Hospitality Degrees | Top Universities

Are you interested in a career in the hospitality industry? If so, a specialized hospitality degree could be the best option for you, allowing you to gain detailed knowledge of this diverse industry, ready to commence your career in hospitality.

Hospitality degrees are most commonly found as Bachelor of Hospitality Management courses, in which you will be given an introduction to the world of hospitality, learning about how the industry works and the managerial and customer service skills you will need to succeed.

Click on the tabs below for information about types of hospitality degrees, entry requirements, specializations and popular careers in hospitality.

The structure and content of your course will vary depending on both your university and the specializations you choose. You’re likely to start with a selection of course modules introducing you to different aspects of the industry and providing an overview of different hospitality careers. As you progress, you should have opportunities to specialize in one or more of these, leading up to a final project or dissertation in your final year.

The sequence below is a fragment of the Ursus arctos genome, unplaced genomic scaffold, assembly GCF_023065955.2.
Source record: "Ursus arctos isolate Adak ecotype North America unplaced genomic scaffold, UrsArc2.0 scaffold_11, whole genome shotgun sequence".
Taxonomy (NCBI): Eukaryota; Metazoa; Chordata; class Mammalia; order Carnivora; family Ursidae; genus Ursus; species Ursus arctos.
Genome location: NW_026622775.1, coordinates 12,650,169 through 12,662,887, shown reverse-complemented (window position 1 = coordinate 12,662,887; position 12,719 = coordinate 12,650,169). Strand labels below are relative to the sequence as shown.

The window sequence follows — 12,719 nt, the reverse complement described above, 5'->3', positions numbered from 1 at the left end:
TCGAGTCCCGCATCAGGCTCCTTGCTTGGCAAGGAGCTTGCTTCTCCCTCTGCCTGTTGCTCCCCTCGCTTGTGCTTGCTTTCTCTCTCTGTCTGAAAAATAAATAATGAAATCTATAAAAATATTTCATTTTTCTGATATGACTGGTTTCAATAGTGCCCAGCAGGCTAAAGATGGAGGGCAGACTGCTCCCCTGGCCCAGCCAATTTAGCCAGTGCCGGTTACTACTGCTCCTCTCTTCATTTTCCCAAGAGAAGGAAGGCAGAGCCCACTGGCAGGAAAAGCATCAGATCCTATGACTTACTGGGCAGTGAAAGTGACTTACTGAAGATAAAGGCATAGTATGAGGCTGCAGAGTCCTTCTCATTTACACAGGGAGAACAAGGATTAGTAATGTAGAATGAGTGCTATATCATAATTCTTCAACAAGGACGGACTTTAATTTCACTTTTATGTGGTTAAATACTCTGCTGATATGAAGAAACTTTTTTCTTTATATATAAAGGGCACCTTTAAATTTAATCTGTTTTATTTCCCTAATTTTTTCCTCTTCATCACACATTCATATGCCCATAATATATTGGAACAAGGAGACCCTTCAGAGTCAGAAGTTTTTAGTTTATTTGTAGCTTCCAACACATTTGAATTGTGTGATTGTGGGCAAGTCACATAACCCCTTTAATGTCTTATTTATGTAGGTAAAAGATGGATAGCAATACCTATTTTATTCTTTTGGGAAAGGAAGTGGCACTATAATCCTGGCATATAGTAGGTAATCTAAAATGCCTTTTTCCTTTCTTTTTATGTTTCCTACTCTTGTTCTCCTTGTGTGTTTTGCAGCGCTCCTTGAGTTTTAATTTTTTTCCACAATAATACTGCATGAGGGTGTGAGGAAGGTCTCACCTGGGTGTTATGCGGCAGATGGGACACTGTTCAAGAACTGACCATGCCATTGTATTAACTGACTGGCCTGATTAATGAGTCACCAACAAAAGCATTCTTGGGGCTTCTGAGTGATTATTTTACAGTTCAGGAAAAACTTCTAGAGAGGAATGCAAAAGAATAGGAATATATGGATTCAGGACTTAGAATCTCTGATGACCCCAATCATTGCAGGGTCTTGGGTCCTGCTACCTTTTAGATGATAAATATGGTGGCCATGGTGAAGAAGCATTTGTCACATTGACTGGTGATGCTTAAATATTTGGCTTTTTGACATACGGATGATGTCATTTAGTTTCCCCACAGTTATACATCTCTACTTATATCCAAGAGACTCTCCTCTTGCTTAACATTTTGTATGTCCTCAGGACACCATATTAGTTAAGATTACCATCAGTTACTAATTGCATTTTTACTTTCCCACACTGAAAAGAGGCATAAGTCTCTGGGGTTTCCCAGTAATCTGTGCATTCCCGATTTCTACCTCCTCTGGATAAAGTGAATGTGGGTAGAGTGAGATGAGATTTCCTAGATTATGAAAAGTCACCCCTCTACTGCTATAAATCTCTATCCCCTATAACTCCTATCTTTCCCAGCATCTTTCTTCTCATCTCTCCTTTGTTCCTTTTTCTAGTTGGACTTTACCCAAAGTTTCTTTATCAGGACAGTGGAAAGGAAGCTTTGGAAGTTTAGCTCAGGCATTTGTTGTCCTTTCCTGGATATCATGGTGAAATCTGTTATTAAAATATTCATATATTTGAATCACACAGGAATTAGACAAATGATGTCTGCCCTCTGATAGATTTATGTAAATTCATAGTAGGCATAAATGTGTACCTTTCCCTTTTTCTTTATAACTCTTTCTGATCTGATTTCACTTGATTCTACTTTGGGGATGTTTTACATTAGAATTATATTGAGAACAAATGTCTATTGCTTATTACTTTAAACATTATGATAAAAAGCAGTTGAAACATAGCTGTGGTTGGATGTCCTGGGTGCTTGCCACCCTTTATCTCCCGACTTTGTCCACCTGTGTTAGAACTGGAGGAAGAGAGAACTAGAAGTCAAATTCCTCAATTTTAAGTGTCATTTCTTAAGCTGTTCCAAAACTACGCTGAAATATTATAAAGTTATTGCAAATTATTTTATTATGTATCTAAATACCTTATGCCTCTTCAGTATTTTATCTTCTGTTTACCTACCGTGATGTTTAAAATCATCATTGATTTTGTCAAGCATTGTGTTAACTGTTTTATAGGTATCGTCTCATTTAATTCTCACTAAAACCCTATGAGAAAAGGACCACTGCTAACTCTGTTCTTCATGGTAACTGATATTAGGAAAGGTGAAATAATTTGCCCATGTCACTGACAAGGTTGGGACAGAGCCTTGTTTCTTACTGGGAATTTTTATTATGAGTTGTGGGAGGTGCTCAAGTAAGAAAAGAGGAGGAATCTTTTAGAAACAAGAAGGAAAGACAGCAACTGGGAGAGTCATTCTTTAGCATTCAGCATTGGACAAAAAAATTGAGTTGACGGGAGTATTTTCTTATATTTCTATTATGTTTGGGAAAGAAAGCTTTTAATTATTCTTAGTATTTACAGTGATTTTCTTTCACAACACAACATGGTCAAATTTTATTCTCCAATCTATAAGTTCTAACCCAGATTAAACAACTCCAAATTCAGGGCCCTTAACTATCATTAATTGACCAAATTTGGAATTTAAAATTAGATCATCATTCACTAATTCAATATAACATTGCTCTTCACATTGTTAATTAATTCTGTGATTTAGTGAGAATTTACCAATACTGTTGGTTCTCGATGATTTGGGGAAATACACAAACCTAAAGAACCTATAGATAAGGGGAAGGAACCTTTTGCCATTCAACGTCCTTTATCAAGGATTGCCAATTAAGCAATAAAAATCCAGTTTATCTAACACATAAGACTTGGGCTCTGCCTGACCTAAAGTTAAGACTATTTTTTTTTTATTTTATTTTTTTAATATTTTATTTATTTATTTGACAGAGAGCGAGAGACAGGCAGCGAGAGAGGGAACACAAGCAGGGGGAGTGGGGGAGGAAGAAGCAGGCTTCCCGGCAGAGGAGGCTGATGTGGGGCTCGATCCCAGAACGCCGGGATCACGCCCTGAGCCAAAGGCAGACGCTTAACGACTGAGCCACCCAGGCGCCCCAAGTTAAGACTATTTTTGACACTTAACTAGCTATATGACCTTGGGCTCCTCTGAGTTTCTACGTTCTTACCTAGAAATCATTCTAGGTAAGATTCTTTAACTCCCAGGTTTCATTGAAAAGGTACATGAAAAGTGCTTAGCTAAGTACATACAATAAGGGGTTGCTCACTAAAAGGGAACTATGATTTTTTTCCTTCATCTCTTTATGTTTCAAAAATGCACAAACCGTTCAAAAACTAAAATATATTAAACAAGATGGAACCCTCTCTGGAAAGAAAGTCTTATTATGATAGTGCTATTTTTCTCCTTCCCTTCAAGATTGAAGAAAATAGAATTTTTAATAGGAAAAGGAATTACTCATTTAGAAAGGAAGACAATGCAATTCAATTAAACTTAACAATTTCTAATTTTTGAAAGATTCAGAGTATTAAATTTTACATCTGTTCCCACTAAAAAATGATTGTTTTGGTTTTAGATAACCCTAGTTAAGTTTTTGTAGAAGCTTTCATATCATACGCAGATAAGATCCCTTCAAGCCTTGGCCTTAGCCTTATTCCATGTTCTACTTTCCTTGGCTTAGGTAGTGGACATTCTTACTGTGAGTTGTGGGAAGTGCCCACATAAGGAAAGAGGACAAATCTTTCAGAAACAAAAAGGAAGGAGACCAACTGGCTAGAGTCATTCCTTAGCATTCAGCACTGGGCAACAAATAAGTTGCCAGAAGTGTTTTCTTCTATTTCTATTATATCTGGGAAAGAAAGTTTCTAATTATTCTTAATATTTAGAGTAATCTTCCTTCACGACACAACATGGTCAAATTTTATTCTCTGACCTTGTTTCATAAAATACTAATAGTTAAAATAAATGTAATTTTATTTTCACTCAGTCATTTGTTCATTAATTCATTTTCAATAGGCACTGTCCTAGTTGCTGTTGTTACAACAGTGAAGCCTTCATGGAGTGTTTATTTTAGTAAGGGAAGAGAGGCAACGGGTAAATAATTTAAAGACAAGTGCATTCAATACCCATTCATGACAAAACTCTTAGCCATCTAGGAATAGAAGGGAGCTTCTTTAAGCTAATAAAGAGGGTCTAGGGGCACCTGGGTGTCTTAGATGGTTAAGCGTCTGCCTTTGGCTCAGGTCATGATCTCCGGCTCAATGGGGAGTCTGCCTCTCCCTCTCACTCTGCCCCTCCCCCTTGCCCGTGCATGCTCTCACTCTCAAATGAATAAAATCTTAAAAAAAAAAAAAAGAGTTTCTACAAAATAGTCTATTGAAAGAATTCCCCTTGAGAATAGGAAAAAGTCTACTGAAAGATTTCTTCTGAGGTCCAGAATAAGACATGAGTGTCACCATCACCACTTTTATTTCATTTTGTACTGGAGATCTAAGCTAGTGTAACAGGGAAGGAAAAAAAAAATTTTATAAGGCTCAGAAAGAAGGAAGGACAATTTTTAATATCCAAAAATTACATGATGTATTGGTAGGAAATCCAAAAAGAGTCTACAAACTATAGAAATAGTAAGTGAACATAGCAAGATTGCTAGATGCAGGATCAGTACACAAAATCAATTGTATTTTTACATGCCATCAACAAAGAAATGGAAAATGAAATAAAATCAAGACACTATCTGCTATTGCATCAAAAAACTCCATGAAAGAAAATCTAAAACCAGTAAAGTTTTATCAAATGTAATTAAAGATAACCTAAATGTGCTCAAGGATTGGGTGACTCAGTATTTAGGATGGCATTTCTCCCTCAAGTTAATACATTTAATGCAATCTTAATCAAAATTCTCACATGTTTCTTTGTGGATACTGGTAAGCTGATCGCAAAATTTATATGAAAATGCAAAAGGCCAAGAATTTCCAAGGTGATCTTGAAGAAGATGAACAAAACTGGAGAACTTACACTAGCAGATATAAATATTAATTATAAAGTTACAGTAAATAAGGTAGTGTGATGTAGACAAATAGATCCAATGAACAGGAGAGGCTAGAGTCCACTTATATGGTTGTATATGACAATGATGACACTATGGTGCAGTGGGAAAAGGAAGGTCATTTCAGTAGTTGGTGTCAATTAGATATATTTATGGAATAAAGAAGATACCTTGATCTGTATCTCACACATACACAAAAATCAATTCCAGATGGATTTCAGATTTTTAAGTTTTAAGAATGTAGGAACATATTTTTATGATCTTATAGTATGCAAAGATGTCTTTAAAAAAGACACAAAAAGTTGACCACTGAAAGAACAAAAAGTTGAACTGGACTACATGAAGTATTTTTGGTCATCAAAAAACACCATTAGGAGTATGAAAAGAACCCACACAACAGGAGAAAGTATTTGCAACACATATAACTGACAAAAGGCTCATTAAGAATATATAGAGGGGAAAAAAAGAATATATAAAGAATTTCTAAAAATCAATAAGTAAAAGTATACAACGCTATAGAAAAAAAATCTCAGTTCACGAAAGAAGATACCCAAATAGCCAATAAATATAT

To prepare for your career in hospitality, it may be especially valuable to choose a hospitality degree which includes an internship, allowing you to gain real-world experience of the industry while studying. For example, Les Roches International School of Hotel Management offers two internships as part of its three-and-a-half year hospitality management degree – one at the start of the second year and another at the start of the third year, enabling students to put into practice what they’ve learned.